QUITO, Ecuador — Lonesome George’s inability to reproduce made him a global symbol of efforts to halt the disappearance of species. And while his kind died with him, that doesn’t mean the famed giant tortoise leaves no heir apparent.
The Galapagos Islands have another centenarian who fills a shell pretty well. He’s Diego, a prolific, bossy, macho reptile.
Unlike Lonesome George, who died June 24, Diego symbolizes not a dying breed but one resurrected.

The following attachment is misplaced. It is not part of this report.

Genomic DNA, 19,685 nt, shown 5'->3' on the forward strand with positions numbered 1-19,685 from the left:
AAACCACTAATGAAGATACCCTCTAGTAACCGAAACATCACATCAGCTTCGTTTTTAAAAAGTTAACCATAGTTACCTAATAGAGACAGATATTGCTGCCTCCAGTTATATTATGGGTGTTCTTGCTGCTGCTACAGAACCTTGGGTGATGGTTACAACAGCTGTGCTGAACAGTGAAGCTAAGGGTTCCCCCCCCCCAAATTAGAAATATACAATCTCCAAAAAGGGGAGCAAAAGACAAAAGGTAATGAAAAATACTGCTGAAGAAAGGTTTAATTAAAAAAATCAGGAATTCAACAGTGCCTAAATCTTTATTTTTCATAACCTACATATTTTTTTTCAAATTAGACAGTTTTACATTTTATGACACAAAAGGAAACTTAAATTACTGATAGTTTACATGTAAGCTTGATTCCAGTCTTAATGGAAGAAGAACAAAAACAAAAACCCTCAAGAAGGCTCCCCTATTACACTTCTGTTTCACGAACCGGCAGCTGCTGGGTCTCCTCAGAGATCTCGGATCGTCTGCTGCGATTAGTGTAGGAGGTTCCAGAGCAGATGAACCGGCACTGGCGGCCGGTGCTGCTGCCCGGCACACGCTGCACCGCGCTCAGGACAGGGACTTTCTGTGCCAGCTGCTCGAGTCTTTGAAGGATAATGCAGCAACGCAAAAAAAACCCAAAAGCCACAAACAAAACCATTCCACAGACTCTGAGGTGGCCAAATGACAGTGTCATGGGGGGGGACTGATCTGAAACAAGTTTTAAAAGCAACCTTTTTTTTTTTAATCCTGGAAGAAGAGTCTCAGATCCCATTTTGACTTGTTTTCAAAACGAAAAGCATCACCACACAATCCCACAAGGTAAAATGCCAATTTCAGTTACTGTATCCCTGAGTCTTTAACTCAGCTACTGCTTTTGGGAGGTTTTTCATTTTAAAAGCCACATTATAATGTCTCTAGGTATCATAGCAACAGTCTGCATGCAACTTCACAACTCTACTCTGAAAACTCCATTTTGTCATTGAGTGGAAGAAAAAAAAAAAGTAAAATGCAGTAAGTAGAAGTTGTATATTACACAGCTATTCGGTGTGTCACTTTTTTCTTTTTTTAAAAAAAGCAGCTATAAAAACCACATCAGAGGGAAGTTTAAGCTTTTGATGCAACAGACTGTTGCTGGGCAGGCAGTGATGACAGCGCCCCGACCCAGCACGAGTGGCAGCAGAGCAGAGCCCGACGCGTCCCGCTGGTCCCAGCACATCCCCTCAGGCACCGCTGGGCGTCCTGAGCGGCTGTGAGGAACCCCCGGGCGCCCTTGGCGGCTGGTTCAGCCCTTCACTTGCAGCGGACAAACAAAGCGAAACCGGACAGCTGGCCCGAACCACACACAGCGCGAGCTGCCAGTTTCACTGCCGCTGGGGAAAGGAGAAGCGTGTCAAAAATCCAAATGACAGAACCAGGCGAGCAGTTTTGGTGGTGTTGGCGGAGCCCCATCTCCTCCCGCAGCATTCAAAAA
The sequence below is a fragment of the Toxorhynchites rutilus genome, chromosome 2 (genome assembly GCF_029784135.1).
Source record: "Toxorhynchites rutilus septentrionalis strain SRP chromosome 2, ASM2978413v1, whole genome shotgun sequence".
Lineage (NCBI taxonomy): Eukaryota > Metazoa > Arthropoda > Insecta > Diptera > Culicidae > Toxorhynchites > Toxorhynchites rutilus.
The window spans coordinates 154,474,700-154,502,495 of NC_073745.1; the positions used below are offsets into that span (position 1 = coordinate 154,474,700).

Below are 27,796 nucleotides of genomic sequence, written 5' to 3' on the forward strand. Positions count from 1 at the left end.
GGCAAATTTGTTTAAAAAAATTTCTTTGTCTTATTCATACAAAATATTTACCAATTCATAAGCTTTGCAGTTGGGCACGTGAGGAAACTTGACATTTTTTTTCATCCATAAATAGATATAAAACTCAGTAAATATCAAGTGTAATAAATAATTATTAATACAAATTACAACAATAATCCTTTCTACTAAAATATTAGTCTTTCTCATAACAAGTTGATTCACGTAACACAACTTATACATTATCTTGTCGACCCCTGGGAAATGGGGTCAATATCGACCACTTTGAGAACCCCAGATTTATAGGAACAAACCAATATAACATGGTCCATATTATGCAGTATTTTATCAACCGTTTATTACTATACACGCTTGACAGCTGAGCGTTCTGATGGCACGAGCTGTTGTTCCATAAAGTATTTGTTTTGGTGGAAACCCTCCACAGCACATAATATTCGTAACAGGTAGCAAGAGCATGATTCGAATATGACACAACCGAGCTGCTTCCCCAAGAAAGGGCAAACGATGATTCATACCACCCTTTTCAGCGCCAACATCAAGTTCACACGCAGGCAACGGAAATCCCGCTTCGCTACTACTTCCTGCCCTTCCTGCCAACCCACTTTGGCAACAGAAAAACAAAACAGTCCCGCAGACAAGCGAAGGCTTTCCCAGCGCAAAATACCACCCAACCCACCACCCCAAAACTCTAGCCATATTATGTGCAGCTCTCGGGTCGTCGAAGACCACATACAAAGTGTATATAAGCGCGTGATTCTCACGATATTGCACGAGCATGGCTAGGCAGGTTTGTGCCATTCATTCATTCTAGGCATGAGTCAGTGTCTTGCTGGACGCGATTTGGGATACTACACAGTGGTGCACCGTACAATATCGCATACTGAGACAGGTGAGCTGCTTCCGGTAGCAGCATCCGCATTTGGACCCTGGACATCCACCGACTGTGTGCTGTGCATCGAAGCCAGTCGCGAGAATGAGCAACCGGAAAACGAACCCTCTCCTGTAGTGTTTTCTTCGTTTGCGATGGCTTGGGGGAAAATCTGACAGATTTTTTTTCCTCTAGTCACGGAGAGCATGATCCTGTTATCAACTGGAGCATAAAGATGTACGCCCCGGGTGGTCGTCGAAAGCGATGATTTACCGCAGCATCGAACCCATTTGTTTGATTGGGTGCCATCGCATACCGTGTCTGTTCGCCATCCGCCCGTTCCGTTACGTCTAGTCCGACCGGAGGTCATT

Having sired hundreds of offspring, Diego has been central to bringing the Espanola Island type of tortoise back from near-extinction, rangers at Galapagos National Park say.
Diego was plucked from Espanola by expeditioners sometime between 1900 and 1930 and wound up in the San Diego Zoo in California, said the head of the park’s conservation program, Washington Tapia.
When the U.S. zoo returned him to the Galapagos in 1975, the only other known living members of his species were two males and 12 females.